I haven't posted much recently, but I thought that I would throw out a recent reflection that I think could help a lot of applicants and current grad students.
Losing sucks. A lot. Not getting something we really want sucks. A lot. But life goes on.
I recently was awarded an Honorable Mention for the National Science Foundation Graduate Research Fellowship. This is a pretty big honor, as 16,000+ students apply each year. I know a few people who have applied multiple years and never eve
I've finally reached the end of this roller coaster called Graduate Application Season.
I will be attending my top-choice university in a department that I didn't apply to with a professor that was never my main POI. After recruitment, it was a whirlwind of switching advisors, departments, funding nominations, etc. Things change, but they can be for the better. I will be working toward a dual-Ph.D. in Forestry and Ecology, and I couldn't be more excited. My new advisor's research interests
The day started off great. We had breakfast in the hotel, went to lunch with one of the program directors, and then toured the town with grad students. Later, we went to a hockey game and had dinner with grad students in the next town over.
Then, for reasons I cannot divulge, I fell out of love with parts of the program. I saw a very dark and disturbing side that I had not expected. For that reason, now I am considering another school that I have an interview with in a few weeks.
Today was great. I woke up at the equivalent of 3:30AM in my timezone and headed out with a group of other applicants from the department. We got really fancy portfolios with printouts of each professor's research, our personalized itineraries, and some promotional magazines. Then, we had an informational session, during which we got an overview of the departments housed by the larger department we were interviewing in.
After that, we had a group meeting with the director to ask questions,
It's finally here. I leave for recruitment weekend at my future home (top choice program!) in only four days. I'm not nervous, per se, but I am definitely over-preparing. I re-read all of the emails between me and my future PI, the itinerary from the department, the research section for each interviewer's webpage, and my application materials. I've also started compiling a list of questions to ask during my one-on-one meetings and the group dinners.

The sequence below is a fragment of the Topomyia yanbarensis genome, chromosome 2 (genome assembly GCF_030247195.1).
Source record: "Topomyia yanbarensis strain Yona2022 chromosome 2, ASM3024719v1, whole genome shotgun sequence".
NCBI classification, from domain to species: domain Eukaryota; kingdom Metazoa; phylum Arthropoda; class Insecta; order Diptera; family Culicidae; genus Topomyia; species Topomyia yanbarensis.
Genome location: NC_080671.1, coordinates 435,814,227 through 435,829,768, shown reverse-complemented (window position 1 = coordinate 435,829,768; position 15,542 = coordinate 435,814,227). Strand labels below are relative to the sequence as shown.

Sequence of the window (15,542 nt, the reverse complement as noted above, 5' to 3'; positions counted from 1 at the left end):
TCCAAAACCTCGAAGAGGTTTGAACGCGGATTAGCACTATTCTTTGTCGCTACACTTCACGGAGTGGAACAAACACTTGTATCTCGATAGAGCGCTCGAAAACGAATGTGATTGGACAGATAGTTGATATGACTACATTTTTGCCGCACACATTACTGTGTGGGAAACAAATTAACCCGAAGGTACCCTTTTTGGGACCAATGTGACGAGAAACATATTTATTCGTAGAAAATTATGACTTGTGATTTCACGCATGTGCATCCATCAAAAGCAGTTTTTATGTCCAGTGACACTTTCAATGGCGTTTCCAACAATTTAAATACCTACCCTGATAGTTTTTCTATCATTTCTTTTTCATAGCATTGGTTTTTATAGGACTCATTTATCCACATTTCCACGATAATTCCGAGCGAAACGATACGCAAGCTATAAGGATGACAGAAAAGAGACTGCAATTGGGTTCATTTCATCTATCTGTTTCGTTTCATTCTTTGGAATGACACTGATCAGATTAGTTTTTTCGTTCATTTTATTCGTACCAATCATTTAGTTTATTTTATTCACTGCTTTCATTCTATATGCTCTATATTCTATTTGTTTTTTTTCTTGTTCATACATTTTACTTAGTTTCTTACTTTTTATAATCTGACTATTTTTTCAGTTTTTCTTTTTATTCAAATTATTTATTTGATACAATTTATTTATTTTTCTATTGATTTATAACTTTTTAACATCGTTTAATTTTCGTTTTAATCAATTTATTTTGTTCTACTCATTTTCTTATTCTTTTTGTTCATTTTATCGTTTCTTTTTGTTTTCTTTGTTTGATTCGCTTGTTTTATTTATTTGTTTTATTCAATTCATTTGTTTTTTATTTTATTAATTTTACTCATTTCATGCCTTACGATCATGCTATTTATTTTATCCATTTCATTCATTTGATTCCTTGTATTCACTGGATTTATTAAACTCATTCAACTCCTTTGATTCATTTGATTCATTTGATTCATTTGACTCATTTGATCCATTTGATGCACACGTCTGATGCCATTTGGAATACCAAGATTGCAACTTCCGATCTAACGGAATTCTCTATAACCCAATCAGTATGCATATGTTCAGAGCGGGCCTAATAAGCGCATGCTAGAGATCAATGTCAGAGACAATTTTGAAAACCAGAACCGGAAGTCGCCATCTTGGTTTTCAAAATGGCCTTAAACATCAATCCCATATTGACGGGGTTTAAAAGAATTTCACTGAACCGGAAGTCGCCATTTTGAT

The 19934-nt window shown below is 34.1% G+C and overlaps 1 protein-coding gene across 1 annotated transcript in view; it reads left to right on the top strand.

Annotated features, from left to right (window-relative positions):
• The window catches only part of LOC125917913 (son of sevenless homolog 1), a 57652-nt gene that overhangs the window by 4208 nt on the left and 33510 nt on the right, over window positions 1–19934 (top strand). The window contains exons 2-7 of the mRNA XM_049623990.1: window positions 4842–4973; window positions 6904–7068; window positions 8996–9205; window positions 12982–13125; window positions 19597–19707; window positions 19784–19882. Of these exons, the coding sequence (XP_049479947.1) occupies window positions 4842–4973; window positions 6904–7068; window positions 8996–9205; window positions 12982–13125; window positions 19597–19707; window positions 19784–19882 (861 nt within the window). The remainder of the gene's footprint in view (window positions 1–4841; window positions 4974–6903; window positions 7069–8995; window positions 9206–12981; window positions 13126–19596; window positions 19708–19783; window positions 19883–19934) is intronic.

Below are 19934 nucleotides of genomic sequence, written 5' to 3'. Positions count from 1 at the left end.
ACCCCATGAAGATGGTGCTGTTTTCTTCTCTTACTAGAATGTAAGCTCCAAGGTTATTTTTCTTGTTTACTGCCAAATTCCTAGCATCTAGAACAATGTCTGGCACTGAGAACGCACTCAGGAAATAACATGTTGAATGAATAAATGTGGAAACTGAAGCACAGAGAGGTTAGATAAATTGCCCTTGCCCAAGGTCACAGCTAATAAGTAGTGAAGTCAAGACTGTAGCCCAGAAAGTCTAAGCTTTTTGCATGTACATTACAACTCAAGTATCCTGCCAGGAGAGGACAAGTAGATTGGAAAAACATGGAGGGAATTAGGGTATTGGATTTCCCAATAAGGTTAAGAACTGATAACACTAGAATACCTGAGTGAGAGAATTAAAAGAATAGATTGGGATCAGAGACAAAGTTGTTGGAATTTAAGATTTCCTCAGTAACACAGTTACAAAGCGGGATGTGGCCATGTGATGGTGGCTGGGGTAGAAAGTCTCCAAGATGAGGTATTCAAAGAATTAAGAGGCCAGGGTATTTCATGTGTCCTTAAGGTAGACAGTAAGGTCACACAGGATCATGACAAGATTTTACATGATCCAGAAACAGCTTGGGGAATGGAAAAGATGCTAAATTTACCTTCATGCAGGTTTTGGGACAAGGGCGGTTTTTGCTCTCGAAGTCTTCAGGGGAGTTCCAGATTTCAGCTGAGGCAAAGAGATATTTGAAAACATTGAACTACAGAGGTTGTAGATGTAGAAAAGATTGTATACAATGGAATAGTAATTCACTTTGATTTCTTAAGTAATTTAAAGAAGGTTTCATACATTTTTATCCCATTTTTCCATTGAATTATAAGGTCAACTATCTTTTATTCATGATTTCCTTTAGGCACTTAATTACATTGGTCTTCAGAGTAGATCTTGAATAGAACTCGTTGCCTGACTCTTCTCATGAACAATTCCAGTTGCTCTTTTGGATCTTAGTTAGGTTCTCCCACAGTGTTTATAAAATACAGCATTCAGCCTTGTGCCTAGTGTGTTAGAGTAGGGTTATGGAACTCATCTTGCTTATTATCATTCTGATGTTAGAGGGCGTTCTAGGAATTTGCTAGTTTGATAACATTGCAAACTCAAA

I've already been accepted, since I won a
Disclaimer 1: The information I have on how admissions committees use GRE scores is entirely based on information I received from professors at the universities and departments that I am applying to. This can also be field specific. Please take this information with a grain of salt and inquire at your own prospective programs for more information. Remember that GRE scores are nowhere close to the most important part of your application, and many programs don't use them beyond a cutoff or correla
I am a senior undergraduate graduating in spring 2014, applying for Ph.D. programs focusing on tropical plant ecology to start in fall 2014. I don't have much to say yet about applications other than that I submitted them, but I am listing my stats below as part of my introduction (taken from the applicants and admissions thread for biological sciences).
Undergrad Institution: top 10 public, top 40 national, state school
Major: Evolution, Ecology, & Biodiversity
Overall GPA: 3.56 Po